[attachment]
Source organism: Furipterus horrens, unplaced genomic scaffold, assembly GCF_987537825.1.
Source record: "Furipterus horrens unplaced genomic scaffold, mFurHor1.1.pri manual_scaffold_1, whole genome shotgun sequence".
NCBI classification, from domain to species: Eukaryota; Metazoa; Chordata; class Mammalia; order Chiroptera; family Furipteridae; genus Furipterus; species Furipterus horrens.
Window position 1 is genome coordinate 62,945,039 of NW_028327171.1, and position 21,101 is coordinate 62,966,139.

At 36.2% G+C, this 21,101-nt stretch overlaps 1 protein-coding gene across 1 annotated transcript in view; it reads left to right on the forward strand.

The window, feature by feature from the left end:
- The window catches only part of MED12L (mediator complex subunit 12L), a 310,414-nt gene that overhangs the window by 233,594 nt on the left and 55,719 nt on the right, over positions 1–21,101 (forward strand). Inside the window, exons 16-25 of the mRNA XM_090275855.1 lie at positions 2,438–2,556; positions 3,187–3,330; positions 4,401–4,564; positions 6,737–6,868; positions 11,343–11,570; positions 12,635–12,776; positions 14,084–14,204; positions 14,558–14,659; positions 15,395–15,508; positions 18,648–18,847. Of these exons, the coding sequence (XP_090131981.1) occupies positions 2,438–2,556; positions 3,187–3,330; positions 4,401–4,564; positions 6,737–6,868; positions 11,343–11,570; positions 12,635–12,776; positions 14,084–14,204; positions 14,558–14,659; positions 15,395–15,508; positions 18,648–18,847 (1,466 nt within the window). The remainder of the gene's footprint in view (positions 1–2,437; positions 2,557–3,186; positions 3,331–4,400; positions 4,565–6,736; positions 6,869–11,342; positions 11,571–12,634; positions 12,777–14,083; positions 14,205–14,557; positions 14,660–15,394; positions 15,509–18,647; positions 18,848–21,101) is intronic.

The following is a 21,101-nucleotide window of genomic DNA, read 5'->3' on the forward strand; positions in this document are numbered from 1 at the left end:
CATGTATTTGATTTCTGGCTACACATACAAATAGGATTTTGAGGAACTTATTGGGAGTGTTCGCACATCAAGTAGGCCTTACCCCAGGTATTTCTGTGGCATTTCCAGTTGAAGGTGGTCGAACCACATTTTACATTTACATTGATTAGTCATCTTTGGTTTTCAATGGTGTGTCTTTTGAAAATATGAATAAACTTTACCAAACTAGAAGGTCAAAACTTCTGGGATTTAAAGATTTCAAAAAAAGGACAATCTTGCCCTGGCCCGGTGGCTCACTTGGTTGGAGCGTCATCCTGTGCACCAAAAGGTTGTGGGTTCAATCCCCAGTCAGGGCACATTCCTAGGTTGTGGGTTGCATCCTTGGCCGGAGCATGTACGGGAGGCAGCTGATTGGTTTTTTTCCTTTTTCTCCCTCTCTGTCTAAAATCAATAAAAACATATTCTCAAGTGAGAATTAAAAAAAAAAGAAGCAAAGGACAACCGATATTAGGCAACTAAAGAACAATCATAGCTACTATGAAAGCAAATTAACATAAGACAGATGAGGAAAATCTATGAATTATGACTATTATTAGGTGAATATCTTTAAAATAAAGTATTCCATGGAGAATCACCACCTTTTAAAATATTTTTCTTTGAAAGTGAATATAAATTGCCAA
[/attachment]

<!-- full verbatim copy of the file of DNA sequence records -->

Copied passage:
Source organism: Furipterus horrens, unplaced genomic scaffold, assembly GCF_987537825.1.
Source record: "Furipterus horrens unplaced genomic scaffold, mFurHor1.1.pri manual_scaffold_1, whole genome shotgun sequence".
NCBI classification, from domain to species: Eukaryota; Metazoa; Chordata; class Mammalia; order Chiroptera; family Furipteridae; genus Furipterus; species Furipterus horrens.
Window position 1 is genome coordinate 62,945,039 of NW_028327171.1, and position 21,101 is coordinate 62,966,139.

At 36.2% G+C, this 21,101-nt stretch overlaps 1 protein-coding gene across 1 annotated transcript in view; it reads left to right on the forward strand.

The window, feature by feature from the left end:
- The window catches only part of MED12L (mediator complex subunit 12L), a 310,414-nt gene that overhangs the window by 233,594 nt on the left and 55,719 nt on the right, over positions 1–21,101 (forward strand). Inside the window, exons 16-25 of the mRNA XM_090275855.1 lie at positions 2,438–2,556; positions 3,187–3,330; positions 4,401–4,564; positions 6,737–6,868; positions 11,343–11,570; positions 12,635–12,776; positions 14,084–14,204; positions 14,558–14,659; positions 15,395–15,508; positions 18,648–18,847. Of these exons, the coding sequence (XP_090131981.1) occupies positions 2,438–2,556; positions 3,187–3,330; positions 4,401–4,564; positions 6,737–6,868; positions 11,343–11,570; positions 12,635–12,776; positions 14,084–14,204; positions 14,558–14,659; positions 15,395–15,508; positions 18,648–18,847 (1,466 nt within the window). The remainder of the gene's footprint in view (positions 1–2,437; positions 2,557–3,186; positions 3,331–4,400; positions 4,565–6,736; positions 6,869–11,342; positions 11,571–12,634; positions 12,777–14,083; positions 14,205–14,557; positions 14,660–15,394; positions 15,509–18,647; positions 18,848–21,101) is intronic.

The following is a 21,101-nucleotide window of genomic DNA, read 5'->3' on the forward strand; positions in this document are numbered from 1 at the left end:
CATGTATTTGATTTCTGGCTACACATACAAATAGGATTTTGAGGAACTTATTGGGAGTGTTCGCACATCAAGTAGGCCTTACCCCAGGTATTTCTGTGGCATTTCCAGTTGAAGGTGGTCGAACCACATTTTACATTTACATTGATTAGTCATCTTTGGTTTTCAATGGTGTGTCTTTTGAAAATATGAATAAACTTTACCAAACTAGAAGGTCAAAACTTCTGGGATTTAAAGATTTCAAAAAAAGGACAATCTTGCCCTGGCCCGGTGGCTCACTTGGTTGGAGCGTCATCCTGTGCACCAAAAGGTTGTGGGTTCAATCCCCAGTCAGGGCACATTCCTAGGTTGTGGGTTGCATCCTTGGCCGGAGCATGTACGGGAGGCAGCTGATTGGTTTTTTTCCTTTTTCTCCCTCTCTGTCTAAAATCAATAAAAACATATTCTCAAGTGAGAATTAAAAAAAAAAGAAGCAAAGGACAACCGATATTAGGCAACTAAAGAACAATCATAGCTACTATGAAAGCAAATTAACATAAGACAGATGAGGAAAATCTATGAATTATGACTATTATTAGGTGAATATCTTTAAAATAAAGTATTCCATGGAGAATCACCACCTTTTAAAATATTTTTCTTTGAAAGTGAATATAAATTGCCAA